PITTSBURGH — Unprecedented fraud and identity theft are causing major delays for unemployment recipients in Pennsylvania.
More than 30 people have contacted 11 Investigates in just the past few days, desperate to get answers about why their unemployment claims are not being paid.
The Pennsylvania Department of Labor and Industry says fraud is a major part of the problem.
“Fraudsters have increasingly targeted traditional UC in recent months, which contributes to a backlog of claims awaiting eligibility determinations,” Labor & Industry Press Secretary Alex Peterson wrote to 11 Investigates in an email.
11 Investigates’ Angie Moreschi talked to one Pennsylvania unemployment recipient whose account was hacked. Read on to learn more about what happened.
Ryan, who asked us not to use his last name, had received his unemployment benefits for 23 weeks without a problem, but this week — with just three weeks to go on his 26-week claim — his payments stopped.
He saw the four words “benefit payments control audit” when he tried to file his weekly claim for unemployment benefits on Sunday.
“Thats when I knew there was something wrong, and that’s when I started making calls.”
Ryan says he made endless calls to the Pennsylvania Unemployment Compensation Service Center over the course of three days before finally getting someone who shed some light on the matter.
“They said, ‘Look at your banking information,’ and I said I don’t have banking information because I use a debit card (to get benefit payments),” he explained.
They urged him to look anyway.
“They said, ‘Just go there, there may be banking information there,’ so I clicked it anyway.”
That’s when he saw it.
“I told them it said, ‘Wells Fargo,’ and they said, ‘Oh, you’re one of the Wells Fargo people.’”
Ryan says the employee wouldn’t tell him anything else, but he doesn’t have a Wells Fargo account and never has. That’s when he says he realized his UC account had been hacked.
“I just want to know — is my information safe, and if they got my info what they got. I think I have the right to know what’s really going on,” Ryan said, frustrated that it’s been so difficult to get information about what happened.
He did some digging on his own, searching through his account to discover that someone had tried to switch his payment information from debit card to direct deposit. He took a screen shot and showed 11 Investigates. It showed that on Nov. 28 someone using the name Pat McDermott requested that Ryan’s payment type be changed from debit card to direct deposit.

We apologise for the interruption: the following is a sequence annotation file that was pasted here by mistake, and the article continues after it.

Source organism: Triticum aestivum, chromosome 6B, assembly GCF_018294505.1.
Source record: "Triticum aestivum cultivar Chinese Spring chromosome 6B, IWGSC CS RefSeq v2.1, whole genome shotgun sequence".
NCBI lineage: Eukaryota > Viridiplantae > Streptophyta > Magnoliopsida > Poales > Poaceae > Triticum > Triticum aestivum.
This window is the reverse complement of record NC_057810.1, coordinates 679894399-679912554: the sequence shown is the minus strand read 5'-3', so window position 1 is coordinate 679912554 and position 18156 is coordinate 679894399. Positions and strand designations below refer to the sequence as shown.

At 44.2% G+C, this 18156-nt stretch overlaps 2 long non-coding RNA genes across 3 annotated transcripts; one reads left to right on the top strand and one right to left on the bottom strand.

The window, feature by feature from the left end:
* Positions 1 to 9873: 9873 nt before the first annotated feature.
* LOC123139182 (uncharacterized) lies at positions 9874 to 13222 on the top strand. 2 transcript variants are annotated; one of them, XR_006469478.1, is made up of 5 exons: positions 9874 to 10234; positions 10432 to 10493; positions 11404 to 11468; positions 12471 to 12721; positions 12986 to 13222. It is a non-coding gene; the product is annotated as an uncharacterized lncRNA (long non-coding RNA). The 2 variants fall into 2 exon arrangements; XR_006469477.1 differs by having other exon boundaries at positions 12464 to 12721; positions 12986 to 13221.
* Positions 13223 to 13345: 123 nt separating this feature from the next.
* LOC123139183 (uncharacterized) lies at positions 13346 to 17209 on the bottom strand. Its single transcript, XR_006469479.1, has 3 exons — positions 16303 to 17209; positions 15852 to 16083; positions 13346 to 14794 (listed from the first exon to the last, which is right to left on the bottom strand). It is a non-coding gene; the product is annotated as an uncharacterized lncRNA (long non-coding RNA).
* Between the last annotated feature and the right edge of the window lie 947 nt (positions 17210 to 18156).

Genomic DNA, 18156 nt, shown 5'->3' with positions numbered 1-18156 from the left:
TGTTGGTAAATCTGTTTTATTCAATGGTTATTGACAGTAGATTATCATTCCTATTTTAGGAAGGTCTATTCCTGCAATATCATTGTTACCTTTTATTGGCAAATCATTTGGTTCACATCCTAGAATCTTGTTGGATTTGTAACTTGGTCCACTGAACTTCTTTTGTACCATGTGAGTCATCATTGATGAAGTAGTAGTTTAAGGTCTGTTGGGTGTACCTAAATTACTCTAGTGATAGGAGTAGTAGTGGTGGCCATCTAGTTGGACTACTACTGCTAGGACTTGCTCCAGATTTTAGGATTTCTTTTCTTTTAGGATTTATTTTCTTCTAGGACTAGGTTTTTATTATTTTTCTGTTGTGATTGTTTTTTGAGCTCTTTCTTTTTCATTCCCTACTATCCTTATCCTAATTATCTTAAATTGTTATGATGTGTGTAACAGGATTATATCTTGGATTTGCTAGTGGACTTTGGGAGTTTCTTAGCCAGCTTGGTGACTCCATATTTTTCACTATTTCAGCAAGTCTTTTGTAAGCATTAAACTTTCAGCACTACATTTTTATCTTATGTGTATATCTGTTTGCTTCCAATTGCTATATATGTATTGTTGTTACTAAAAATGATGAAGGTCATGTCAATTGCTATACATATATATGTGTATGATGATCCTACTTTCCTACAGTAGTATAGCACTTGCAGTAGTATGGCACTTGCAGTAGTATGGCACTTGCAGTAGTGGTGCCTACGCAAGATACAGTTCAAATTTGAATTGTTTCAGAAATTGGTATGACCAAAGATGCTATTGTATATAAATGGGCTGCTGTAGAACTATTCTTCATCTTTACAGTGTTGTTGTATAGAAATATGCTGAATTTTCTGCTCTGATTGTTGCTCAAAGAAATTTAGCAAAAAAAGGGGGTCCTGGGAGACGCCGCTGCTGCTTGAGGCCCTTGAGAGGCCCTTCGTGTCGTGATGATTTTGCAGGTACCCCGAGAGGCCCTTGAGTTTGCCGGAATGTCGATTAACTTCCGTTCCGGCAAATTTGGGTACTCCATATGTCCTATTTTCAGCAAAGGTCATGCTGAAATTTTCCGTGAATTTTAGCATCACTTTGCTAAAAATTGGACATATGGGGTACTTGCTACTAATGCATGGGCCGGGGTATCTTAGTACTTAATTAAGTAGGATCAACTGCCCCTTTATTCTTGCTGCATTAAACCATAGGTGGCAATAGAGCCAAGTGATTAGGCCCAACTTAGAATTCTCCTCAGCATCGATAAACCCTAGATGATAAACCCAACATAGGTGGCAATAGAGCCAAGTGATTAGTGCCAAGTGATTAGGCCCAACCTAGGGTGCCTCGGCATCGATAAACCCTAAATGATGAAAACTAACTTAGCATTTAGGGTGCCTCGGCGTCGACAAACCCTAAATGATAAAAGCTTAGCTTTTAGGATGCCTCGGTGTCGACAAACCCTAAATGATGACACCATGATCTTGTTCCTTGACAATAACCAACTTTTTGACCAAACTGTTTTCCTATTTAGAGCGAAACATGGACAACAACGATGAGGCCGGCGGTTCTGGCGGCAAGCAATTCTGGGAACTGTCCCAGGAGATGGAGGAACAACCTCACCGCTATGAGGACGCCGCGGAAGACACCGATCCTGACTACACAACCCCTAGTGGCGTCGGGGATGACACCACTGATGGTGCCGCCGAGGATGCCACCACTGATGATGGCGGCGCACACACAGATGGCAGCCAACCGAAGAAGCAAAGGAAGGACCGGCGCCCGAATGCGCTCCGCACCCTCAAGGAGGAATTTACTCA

His account also showed someone from L&I staff switched his payment type back to debit card on Dec. 28. That was exactly one month after the potential hack and after Ryan filed his latest claim for benefits this week.
The state has told 11 Investigates that the PA Unemployment Compensation System has experienced an unprecedented level of fraud during the pandemic, and it’s recently gotten even worse.
L&I spokesperson Alex Peterson said Pennsylvania’s system for filing UC claims uses numerous fraud-detection measures, including virtual identity verification vendor ID.me to verify the identities of all new unemployment applicants.
Peterson also said the department has stopped more than $4.7 billion in fraud attempts over the past six months but did not answer the question when asked how much was actually stolen and not recovered.
When 11 Investigates followed up to ask specifically if the state was the target of a breach involving Wells Fargo, another spokesperson emailed saying, “The earliest we’d be able to get you a response would be Monday because most folks are off until then for the holiday.”
Luckily, Ryan ignored pop-up requests on his account over the past month asking that he update his information. He believes that prevented the hacker from successfully switching his payments from his debit card to direct deposit.
“They needed me to verify my identity to prove that it was me doing that,” he said.
In the meantime, Ryan’s account was flagged for potential fraud. He got an ID Theft notice from the state and instructions on what to do while the state investigates.
“Call (the) fraud hotline, then file a fraud report, then file a police report, then call the Pennsylvania state treasury. I’ve done all of them,” Ryan said.
Now, he’s in limbo, his account frozen and benefits stopped, waiting for answers.
“It’s a bigger mess than they want you to believe it is,” he said.
What to do
If you suspect you could be the victim of fraud on your Pennsylvania Unemployment Compensation account, you can file a fraud report here or call the fraud hotline for assistance at 1-800-692-7469 to leave a voice message.
Recognize and avoid general UC scams
- Take these additional steps to protect yourself against general unemployment scams:
- Never give out your personal information over email, text message, or social media messages.
- Don’t wire money, and always ignore the following requests:
- Communications related to your UC benefits from someone asking for money;
- Someone who says they can help you file for your benefits for a fee;
- Anyone claiming to work for L & I who says they need a fee to complete your application.
- Don’t open or respond to unsolicited emails or text messages.
- Never give out your personal information on websites or social media channels – especially those that claim they can help you apply for UC benefits or resolve your issues. Third parties can’t apply for your benefits.
- Don’t trust or rely on UC info from unofficial websites – always visit www.uc.pa.gov for Pennsylvania unemployment program information.
- If you need UC Benefits, always visit www.benefits.pa.gov, and do not file on any other site.
L&I makes regular announcements on its social media pages and website regarding new fraud tactics and other important information. Please follow L&I on Facebook and Twitter and check our website regularly for updates.